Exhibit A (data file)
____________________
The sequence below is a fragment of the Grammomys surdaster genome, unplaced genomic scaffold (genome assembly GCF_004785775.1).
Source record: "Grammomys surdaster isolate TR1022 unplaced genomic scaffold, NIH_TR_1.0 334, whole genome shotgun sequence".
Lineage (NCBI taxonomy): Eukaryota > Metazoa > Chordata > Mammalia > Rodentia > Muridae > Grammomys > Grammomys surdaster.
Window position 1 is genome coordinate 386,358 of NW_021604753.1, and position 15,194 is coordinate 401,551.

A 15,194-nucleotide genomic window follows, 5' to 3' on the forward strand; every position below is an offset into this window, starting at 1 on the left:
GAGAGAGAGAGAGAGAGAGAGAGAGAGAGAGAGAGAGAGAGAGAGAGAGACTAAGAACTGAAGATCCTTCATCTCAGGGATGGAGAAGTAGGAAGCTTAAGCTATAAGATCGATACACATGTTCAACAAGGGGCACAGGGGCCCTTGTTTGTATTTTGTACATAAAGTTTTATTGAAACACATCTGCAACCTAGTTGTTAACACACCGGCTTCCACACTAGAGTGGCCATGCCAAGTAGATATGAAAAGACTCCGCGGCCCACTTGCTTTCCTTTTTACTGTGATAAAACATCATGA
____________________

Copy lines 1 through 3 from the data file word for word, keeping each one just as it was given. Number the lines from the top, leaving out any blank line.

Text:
The sequence below is a fragment of the Grammomys surdaster genome, unplaced genomic scaffold (genome assembly GCF_004785775.1).
Source record: "Grammomys surdaster isolate TR1022 unplaced genomic scaffold, NIH_TR_1.0 334, whole genome shotgun sequence".
Lineage (NCBI taxonomy): Eukaryota > Metazoa > Chordata > Mammalia > Rodentia > Muridae > Grammomys > Grammomys surdaster.